About the campaign
People living with severe mental illness experiencing financial challenges are not new. But because of the cost-of-living crisis, more people are being forced to make impossible decisions about heating or eating and are being pushed into poverty. The cost-of-living crisis is also a mental health crisis: financial stress can cause and exacerbate mental illness and impede recovery.
At the same time as the cost-of-living crisis, the NHS and social care systems are under huge pressure and struggling to meet demand. Only just over a third of people with a mental health problem can access treatment and support.
For people severely affected by mental illness, it can feel like wave after wave of bad news. It is all too easy to feel powerless. But the truth is, whilst these problems are big, they are solvable with the right level of commitment and urgency from the government.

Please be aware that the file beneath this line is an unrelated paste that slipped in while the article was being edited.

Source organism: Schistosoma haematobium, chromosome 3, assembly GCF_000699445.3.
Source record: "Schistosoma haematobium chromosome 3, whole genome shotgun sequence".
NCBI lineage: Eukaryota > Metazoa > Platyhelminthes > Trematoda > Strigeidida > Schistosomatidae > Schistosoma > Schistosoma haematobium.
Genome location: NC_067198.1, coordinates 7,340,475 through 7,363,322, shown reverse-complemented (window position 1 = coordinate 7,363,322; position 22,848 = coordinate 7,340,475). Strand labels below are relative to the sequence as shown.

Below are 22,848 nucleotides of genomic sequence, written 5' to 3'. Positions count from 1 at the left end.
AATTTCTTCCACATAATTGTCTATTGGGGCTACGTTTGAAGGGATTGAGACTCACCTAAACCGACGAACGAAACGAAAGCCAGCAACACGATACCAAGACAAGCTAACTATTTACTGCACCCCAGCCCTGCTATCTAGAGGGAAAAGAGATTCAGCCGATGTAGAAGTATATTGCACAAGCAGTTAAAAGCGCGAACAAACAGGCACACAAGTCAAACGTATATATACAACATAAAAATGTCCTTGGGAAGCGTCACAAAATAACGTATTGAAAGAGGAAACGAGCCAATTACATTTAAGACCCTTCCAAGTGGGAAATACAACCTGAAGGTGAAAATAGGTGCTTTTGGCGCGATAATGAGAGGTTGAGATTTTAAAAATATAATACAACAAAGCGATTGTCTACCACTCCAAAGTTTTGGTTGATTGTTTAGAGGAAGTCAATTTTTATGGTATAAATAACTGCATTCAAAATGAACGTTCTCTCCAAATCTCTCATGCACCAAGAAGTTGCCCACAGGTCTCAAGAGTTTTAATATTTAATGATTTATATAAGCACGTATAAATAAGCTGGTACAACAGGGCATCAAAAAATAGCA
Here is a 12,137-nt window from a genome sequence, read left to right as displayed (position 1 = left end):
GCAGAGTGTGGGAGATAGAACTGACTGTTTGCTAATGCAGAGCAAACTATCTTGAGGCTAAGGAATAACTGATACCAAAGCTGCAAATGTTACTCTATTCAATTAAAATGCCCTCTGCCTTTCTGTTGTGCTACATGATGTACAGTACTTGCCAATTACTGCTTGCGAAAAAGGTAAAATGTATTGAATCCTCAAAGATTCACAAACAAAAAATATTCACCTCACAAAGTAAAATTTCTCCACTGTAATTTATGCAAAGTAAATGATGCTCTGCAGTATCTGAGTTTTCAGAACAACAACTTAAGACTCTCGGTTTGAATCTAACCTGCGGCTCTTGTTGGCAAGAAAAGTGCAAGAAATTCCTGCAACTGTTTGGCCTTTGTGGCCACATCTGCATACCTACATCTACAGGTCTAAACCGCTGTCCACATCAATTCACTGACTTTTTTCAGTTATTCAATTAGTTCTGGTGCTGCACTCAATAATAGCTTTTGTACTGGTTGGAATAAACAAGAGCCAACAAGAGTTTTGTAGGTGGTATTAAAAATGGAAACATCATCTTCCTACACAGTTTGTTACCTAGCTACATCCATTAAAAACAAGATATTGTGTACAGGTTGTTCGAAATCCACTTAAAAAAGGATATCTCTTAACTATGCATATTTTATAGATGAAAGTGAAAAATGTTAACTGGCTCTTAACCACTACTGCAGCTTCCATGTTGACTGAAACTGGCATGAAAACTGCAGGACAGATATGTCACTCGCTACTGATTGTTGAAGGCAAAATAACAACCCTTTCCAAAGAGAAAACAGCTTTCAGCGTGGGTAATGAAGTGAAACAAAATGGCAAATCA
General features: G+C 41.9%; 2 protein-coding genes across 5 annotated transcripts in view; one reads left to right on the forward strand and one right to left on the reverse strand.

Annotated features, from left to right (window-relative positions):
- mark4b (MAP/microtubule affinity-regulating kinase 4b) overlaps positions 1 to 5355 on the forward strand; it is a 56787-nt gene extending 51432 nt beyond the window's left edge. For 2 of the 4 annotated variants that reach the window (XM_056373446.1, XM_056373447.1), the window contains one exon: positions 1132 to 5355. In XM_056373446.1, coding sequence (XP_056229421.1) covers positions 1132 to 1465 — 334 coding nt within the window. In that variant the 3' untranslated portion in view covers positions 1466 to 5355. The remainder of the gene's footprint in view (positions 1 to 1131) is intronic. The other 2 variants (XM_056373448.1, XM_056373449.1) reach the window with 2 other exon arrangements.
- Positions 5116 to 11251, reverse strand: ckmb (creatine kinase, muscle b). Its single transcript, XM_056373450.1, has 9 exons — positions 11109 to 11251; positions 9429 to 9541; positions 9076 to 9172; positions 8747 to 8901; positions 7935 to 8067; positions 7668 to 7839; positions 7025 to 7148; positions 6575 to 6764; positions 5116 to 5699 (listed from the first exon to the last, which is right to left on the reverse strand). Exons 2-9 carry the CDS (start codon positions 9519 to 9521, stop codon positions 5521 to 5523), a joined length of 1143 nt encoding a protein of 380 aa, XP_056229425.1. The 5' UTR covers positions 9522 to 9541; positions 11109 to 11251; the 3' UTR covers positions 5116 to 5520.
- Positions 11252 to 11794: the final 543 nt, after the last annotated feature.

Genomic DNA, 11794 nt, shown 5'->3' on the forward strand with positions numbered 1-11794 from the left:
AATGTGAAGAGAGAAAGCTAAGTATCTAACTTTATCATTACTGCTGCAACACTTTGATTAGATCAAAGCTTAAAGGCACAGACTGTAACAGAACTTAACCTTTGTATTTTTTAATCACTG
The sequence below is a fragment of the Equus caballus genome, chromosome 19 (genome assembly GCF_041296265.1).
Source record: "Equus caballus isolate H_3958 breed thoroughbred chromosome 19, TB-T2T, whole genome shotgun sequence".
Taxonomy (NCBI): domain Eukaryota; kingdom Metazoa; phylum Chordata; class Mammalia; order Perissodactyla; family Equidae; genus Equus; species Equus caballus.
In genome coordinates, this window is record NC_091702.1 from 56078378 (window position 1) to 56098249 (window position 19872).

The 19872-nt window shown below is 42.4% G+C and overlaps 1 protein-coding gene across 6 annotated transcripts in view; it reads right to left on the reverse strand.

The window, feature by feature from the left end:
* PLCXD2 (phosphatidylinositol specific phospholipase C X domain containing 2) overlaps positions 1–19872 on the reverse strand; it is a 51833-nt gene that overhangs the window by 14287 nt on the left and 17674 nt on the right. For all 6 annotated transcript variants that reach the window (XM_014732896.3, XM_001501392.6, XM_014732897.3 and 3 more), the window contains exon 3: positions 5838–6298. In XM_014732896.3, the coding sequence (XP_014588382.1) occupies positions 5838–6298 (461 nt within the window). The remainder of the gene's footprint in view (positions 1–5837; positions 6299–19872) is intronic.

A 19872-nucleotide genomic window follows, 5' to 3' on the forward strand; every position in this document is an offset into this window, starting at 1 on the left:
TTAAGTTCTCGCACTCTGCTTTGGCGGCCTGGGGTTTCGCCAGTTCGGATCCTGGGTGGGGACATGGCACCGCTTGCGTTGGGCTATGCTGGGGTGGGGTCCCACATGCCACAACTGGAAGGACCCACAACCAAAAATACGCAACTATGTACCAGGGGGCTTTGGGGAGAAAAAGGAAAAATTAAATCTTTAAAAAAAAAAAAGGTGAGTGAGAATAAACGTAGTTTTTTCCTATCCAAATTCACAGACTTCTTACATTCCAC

We called for urgent action to turn the tide on mental health and demanded the government:
- Publish a 10-year plan for mental health and wellbeing that includes necessary action from across all government departments, as promised. Sadly, the government decided to scrap this plan.
- Commit to support the poorest households with the cost-of-living, including uprating benefits in-line with inflation as a minimum first step. Thanks to campaigning from Rethink Mental Illness, other charities across the sector and campaigners up and down the country, the government agreed to this first step.
- Fund the NHS and social care to meet increasing need. Whilst commitments have been made to increase funding, services must resourced to meet soaring demand.